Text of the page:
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Introduction to Building Control

Last Modified October 19, 2015

Building Control ensures buildings are properly designed and constructed for the health, safety, welfare and convenience of people using them.

Most building work (including new buildings, extensions, alterations and many other changes of use to a building) requires approval under the Building Control regulations.  
The Building Regulations 2010 (as amended) determine the fundamentals of construction. The regulations can be found at the front of the Approved Documents, which are in place to show compliance, however the approved documents are not supposed to be prescriptive and there are other ways in which compliance can be achieved.
The Approved Documents are available for viewing on the Department of Communities and Local Government (DCLG) website. 

This is not the same as planning permission so you should check with a planning officer to see if you also require planning permission.

The principal areas covered by the Building Regulations are:

  • structural stability - will the building safely carry anticipated loadings?
  • fire precautions - controlling the materials used and ensuring buildings could be evacuated without loss of life during a fire.
  • the prevention of dampness and condensation in buildings
  • sound resistance of walls and floors between buildings
  • ventilation of habitable rooms and unheated voids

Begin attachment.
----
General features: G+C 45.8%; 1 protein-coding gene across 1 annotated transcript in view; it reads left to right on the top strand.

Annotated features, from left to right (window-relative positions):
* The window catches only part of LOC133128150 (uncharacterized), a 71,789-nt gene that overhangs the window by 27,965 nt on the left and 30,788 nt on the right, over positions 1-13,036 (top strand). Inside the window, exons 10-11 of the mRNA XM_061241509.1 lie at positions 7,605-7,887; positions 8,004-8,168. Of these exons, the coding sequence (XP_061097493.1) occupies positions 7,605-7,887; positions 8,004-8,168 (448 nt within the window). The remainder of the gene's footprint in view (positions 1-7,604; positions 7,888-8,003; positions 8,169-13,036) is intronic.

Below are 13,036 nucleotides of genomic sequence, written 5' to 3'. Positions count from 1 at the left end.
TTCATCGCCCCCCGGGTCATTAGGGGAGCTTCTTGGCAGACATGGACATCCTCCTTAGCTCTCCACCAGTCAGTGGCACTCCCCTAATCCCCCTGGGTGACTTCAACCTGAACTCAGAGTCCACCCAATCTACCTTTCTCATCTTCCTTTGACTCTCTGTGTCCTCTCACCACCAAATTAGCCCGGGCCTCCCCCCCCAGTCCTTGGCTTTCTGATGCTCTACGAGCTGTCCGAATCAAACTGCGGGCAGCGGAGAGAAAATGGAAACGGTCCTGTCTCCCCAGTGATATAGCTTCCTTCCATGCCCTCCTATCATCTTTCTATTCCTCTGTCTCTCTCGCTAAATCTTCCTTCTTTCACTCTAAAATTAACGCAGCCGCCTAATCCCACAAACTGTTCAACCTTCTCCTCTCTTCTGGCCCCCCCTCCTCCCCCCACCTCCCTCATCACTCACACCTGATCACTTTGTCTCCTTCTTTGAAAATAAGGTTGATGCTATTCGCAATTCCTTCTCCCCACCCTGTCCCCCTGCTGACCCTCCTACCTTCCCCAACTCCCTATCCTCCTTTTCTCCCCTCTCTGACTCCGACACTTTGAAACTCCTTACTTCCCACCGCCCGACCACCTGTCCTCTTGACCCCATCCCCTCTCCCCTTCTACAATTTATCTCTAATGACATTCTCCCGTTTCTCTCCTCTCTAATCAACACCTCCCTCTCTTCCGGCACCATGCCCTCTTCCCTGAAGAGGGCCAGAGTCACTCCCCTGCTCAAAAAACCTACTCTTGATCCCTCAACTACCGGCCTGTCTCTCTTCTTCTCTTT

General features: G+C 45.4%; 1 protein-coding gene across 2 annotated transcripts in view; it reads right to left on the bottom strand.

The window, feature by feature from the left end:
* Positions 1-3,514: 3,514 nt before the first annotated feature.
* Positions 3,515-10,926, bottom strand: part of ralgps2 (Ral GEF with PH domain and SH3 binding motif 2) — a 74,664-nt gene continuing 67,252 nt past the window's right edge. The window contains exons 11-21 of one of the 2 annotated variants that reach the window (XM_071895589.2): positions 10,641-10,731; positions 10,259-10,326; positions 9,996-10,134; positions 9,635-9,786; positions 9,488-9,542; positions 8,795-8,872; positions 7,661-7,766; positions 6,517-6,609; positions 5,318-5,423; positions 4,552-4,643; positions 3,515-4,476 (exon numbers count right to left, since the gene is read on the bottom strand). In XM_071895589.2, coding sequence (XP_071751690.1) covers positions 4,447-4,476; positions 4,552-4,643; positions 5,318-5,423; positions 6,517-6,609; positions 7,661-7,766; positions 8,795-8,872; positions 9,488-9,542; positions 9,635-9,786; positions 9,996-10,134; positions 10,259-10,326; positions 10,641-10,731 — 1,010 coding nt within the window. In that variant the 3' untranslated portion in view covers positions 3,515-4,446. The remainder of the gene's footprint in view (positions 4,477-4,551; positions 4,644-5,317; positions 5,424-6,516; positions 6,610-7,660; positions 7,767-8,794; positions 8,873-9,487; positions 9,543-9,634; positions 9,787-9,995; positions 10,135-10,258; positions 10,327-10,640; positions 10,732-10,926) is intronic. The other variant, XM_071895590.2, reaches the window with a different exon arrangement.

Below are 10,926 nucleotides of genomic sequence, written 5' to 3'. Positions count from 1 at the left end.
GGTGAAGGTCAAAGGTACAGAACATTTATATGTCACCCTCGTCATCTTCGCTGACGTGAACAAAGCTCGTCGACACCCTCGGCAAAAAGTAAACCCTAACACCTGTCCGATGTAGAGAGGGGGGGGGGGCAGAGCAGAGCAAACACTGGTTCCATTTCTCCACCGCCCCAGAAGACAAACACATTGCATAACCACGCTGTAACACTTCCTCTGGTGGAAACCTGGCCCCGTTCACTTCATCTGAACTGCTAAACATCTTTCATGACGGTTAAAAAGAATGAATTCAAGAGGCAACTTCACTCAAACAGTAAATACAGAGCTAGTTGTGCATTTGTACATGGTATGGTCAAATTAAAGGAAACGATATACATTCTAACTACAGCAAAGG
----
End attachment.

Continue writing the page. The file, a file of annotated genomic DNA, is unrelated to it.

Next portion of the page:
• hygiene, sanitary appliances and drainage
  • heating appliances including the safe discharge of flue gasses
  • stairways, ramps and vehicle barriers
  • conservation of fuel and power
  • access to buildings and facilities for disabled people
  • the safe positioning of glazing in windows and doors.


Building Control generally operates as a two-stage process, referred to as the Full Plans application. The first stage (known as the plan stage) involves you submitting detailed plans for approval. These are carefully checked by a building control officer to ensure all necessary information is shown, and that it complies fully with the Building Regulations 2010 (as amended) . Wherever possible, you are given the opportunity to make amendments (if required) before either an approval, conditional approval or rejection is given.

The second stage (inspection stage) involves a series of site visits to check work proceeds in accordance with the plan, and complies with the regulations.

For more simple works an alternative, called the Building Notice application, is also available together with more specialised application types to meet specific needs.

 If you require further information please contact the Building Control team.


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